Singapore's Best-Loved Penang Peranakan Buffet

International buffets at hotels have become rather uninspiring, if not boring, as they mostly offer safe and fool-proof International menu. True, some try to make things more exciting by having Garden Barbecue, Rotisserie evenings, Mediterranean month, etc. But so far, I have yet encountered anything quite like the Penang Peranakan Buffet that is the trademark of Princess Terrace Cafe at Copthorne King's Hotel.

The Penang Peranakan Buffet dated back since the 1970s, when the hotel was still named the King's Hotel. Even until this very day, the key staff & chefs of Princess Terrace are flown in directly from Penang. With such great care to maintain the quality, no wonder Princess Terrace Cafe is dubbed as the oldest and best-loved Penang Buffet in Singapore.

Talk about Peranakan, I recalled watching a Singaporean drama-series sometime ago. Never has any 30+ episodes series absorbed my attention and engaged my emotion as much as The Little Nyonya had. The plot is set at the time when the nyonyas (the title used to address a lady of Peranakan heritage) had to learn to cook and elaborate beading to get married into a respectable family. Love was not an option. It was something you hope would develop only after you get married. I am grateful that those days were long gone. As a culinary enthusiast, I particularly enjoyed the cooking scenes when the nyonyas prepare the elaborate and laborious Peranakan delicacies.

I find the Peranakan dishes at Princess Terrace slightly dissimilar to those found in Indonesia. After digging for some information, turns out that Penang & northern Peninsular Malaysia acquired influences from the Thai region, which is distinct in the generous usage of tamarind (assam). Whereas Singapore & other regions further south are greatly influenced by Indonesia's profuse usage of savoury coconut milk (santan).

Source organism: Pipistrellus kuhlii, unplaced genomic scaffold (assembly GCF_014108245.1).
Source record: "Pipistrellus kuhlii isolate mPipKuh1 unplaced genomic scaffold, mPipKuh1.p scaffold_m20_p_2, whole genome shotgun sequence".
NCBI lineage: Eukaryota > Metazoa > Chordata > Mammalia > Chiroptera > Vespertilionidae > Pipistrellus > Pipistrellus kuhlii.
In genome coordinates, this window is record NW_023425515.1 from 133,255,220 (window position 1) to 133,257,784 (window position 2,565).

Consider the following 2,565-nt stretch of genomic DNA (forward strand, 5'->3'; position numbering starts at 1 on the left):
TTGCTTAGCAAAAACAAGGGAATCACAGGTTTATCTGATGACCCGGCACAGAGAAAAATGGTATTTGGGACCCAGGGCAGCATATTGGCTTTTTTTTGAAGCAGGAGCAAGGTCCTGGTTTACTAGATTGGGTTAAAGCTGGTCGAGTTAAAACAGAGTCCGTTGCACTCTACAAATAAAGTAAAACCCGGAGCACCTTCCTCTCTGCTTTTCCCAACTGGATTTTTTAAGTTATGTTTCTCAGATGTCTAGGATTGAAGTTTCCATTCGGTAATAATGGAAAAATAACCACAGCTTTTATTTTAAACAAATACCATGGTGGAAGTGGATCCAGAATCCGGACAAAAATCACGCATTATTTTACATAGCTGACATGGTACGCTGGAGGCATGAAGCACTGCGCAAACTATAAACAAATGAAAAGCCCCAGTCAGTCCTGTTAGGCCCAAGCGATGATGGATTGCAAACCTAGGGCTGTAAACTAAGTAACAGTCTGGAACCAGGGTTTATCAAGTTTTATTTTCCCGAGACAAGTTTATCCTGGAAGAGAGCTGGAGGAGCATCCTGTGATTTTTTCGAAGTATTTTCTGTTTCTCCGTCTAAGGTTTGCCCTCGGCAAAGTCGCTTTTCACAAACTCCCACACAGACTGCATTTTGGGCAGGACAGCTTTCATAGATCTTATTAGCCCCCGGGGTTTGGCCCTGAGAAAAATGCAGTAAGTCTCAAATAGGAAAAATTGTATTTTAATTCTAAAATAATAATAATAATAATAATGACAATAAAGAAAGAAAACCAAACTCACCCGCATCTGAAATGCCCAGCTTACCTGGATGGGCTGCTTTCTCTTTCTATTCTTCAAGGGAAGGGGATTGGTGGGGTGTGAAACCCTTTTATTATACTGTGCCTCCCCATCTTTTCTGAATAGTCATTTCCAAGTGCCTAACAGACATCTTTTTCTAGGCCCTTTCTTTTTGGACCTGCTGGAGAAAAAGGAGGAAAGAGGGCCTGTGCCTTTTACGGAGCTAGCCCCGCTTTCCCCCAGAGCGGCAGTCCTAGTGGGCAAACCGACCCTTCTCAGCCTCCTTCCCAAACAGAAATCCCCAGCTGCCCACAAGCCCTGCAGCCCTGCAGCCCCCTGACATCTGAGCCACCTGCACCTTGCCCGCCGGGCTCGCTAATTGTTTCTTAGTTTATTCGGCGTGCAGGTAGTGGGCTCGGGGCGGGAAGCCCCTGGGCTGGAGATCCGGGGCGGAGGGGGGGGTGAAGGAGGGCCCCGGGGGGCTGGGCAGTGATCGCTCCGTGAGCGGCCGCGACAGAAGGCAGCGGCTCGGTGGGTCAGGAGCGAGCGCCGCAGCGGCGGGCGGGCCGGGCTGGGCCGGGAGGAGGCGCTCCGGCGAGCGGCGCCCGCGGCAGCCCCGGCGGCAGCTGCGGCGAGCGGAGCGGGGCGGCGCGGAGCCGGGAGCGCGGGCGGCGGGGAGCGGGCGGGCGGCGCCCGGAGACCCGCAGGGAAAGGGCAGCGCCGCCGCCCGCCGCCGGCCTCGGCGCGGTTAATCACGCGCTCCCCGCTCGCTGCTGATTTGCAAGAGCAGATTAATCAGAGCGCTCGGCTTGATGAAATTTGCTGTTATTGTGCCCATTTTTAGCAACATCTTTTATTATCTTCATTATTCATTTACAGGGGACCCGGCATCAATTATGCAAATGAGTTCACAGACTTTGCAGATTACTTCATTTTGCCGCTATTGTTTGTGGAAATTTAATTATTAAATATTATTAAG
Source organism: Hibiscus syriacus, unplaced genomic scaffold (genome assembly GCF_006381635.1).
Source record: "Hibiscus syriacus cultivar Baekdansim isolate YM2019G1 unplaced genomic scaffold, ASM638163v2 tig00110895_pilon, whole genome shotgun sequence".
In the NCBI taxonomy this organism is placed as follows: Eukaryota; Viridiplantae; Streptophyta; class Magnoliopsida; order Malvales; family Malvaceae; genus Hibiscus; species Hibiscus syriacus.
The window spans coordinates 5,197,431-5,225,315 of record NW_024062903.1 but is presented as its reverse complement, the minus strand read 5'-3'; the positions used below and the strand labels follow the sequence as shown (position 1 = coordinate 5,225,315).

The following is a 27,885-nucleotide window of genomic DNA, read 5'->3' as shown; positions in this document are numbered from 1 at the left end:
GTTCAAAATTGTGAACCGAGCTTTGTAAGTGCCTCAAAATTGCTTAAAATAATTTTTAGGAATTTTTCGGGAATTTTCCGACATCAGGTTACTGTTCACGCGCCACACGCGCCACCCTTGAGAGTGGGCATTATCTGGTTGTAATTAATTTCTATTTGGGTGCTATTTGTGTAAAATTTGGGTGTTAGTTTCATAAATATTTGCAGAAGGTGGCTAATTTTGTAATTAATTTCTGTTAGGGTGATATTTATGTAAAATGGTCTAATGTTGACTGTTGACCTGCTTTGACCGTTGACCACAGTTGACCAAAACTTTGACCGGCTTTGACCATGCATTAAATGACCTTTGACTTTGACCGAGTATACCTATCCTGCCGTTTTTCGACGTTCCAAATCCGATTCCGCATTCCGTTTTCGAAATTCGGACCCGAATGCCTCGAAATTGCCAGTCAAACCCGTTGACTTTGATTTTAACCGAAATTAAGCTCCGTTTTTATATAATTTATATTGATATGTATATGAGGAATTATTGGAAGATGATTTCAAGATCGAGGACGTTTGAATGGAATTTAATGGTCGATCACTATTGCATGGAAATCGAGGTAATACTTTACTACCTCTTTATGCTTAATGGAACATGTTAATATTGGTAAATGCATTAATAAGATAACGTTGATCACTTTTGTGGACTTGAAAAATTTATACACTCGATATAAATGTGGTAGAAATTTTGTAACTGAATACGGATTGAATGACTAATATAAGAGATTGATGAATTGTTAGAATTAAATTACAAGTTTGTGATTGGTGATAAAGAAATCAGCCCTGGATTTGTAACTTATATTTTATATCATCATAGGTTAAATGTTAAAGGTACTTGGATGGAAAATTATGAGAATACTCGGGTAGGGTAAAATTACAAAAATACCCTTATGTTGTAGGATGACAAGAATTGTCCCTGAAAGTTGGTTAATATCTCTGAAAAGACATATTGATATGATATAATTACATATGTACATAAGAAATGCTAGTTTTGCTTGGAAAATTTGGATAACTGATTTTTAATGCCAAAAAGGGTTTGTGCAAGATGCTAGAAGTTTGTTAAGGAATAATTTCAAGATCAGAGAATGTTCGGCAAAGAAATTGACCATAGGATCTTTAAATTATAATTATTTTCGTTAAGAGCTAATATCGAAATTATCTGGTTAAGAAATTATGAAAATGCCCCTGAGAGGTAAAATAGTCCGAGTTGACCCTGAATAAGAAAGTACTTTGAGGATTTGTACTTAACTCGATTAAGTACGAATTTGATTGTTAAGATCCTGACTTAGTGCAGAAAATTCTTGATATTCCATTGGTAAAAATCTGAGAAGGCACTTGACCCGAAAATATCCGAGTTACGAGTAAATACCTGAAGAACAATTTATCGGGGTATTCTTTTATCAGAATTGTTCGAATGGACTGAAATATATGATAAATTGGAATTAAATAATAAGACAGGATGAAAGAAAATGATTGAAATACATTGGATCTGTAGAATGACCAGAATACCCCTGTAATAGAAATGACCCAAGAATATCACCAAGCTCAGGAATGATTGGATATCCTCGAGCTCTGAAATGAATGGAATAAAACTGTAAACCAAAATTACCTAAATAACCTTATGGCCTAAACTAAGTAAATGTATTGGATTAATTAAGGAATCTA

For starters or dessert: Feast on These Nyonya Kuehs
I'm going backwards here. Firstly, you MUST try the delightful (and colourful!) Nyonya Kuehs. I know, the Nyonya dishes are so good, rich and savoury, but please practice restrain on yourself and spare some space in your tummy to savour the delicate and elaborately prepared kuehs. Just in case you're wondering what each cakes are, here are the short descriptions for each:
- Abuk-Abuk: Grated coconut with sago
- Apom Bokwa: Fermented rice pancake with banana sauce
- Seri Muka: Glutinous rice with pandan flavoured kaya topping
- Kueh Bengkah: Tapioca cake
- Kueh Talam: Rice flour & pandan cake
- Kueh Lapis: 9 layers coconut flavoured cake
- Ang Ku Kueh: Red rice flour cake stuffed with mung bean paste
- Pulut Ta Tai: Glutinous rice cake topped with signature home made kaya spread

Some classic Penang specialties:
1. Penang Assam Laksa
The most basic example is Laksa which is a coconut milk-based thick rice-noodles dish that are found virtually anywhere in Singapore. Unlike the common Singaporean version, the Penang Assam Laksa had murky (but not milky) broth soup, which tasted sweet and sour with a strong seafood aroma that might be overwhelming to some (it was, for me). The sour tang was the result of processing pineapple, tamarind, calamansi, heated together with the rempah (fine paste mode from hand-pounding a carefully measured mixture of tropical spices and herbs). Rempah is the core of Peranakan cuisine, just like butter-cheese-milk trio is to French cooking.